Mulching provides a blanket over the soil that keep it moist and cool as well as encouraging the breakdown of organic matter to feed the plants. The moisture retention enabled by mulch has proven to help mitigate the effects of drought and climate change. In areas where there has been drought and little yield with conventional farming methods, using these simple principles, farmers have obtained a viable yield of grain.
The principles are similar to systems referred to as Permaculture or Conservation Agriculture. Whereas popular methods of ploughing and burning fosters erosion and the systematic destruction of soil structure, Foundations for Farming methods build healthier soils, year upon year. Scientists have identified many delicate biological systems that enhance the soil and increase productivity. There is complex symbiosis between micro-fungi and bacteria colonies, that given the right conditions flourish and release previously unavailable nutrients to the plants. This reduces the need for artificial fertilizer and increase yield over time. So instead of depleting the soil, it gradually improves and so do the yields. The role of fertilizer is now seen as enhancing the soil and providing necessary minerals to sustain the soil in the long term, rather than just as inputs to produce a crop.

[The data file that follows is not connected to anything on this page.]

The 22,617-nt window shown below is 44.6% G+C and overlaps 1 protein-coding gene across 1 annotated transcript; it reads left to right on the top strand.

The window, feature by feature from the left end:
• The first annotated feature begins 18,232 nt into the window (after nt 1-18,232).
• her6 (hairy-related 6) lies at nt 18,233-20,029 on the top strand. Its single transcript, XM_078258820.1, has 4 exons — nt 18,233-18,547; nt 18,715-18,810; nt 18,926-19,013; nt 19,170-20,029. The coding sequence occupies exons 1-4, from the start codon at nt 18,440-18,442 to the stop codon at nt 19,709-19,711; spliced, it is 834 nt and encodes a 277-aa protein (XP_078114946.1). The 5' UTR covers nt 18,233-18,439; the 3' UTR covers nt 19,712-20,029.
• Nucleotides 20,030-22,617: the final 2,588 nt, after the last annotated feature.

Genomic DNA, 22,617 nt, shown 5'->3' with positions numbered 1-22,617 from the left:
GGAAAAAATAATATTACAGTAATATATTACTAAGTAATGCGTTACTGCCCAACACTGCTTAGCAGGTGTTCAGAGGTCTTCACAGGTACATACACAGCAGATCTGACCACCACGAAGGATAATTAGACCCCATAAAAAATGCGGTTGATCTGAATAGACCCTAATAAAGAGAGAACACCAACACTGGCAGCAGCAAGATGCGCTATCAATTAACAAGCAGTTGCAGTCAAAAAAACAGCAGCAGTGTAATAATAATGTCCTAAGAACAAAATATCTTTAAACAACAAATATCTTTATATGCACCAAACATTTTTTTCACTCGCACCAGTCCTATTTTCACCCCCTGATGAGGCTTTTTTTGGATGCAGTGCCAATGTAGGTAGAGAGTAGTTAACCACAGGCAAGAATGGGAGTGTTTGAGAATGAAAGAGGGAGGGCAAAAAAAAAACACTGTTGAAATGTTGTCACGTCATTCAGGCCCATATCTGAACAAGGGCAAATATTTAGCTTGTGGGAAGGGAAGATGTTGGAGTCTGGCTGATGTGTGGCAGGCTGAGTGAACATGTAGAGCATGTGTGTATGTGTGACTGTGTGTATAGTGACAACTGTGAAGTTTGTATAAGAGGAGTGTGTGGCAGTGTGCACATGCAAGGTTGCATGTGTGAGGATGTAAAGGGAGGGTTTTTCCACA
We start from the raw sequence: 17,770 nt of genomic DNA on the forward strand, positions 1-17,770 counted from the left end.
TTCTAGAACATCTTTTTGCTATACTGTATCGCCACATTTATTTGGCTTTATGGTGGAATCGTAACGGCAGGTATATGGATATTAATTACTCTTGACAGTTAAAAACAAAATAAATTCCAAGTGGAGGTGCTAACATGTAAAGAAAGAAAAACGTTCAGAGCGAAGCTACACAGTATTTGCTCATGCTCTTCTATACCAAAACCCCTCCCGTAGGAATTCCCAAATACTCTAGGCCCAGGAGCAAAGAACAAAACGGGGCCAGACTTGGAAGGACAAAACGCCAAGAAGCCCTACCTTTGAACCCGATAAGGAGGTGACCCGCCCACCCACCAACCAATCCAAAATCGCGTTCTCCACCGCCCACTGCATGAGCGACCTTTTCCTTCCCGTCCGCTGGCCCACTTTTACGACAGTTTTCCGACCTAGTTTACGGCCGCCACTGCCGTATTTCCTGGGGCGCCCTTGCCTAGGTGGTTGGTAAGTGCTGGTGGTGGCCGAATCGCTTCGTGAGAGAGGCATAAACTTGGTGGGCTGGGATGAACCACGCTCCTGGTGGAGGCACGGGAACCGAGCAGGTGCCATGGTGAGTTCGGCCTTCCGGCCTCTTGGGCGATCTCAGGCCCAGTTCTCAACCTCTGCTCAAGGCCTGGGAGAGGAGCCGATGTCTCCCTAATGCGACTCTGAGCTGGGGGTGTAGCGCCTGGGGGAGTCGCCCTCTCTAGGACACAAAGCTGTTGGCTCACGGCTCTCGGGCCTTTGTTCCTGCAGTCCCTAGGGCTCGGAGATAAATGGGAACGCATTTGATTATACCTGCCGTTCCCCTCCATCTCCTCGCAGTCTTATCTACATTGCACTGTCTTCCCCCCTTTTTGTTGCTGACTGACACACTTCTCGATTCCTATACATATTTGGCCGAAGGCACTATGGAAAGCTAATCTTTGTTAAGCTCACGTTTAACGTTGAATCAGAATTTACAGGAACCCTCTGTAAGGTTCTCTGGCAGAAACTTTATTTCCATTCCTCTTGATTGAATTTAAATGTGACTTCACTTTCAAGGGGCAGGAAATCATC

Economic Development: If small farmers can see a large increase in their income it will lift them out of poverty. It gives them an income and spread across the whole community it has an amazing effect. It needs to be acknowledged that this represents just the first step in building a prosperous Agricultural Industry. However once farming practices are improved and efficiencies are raised, then new crops and markets can be identified that will further progress economic development.
Social Cohesion: It should not have to be that young people leave the villages to pursue a better life. If a more efficient agriculture brings money into the community there will be more local jobs and a brighter future for young people.
Education: The local communities will be better able to fund the education of the their children and not be dependent on aid.
Conservation: Better water and soil retention will ensure the conservation of agricultural resources.
Food Security: A major issue in Tanzania. As farming practice improves and economic development comes to villages, they will be able to develop the infrastructure for grain handling and storage. This will not only facilitate more efficiency in the trading grain but will provide food security.
Drought and Climate Change Mitigation: With the spectre of Climate Change looming, this program has the potential to lessen the impact on poor farming communities. In particular the practice of maintaining a blanket of rich mulch on the soil, keeps in every drop of moisture, while maximizing the yield and the sustainability of the agricultural land in dry conditions..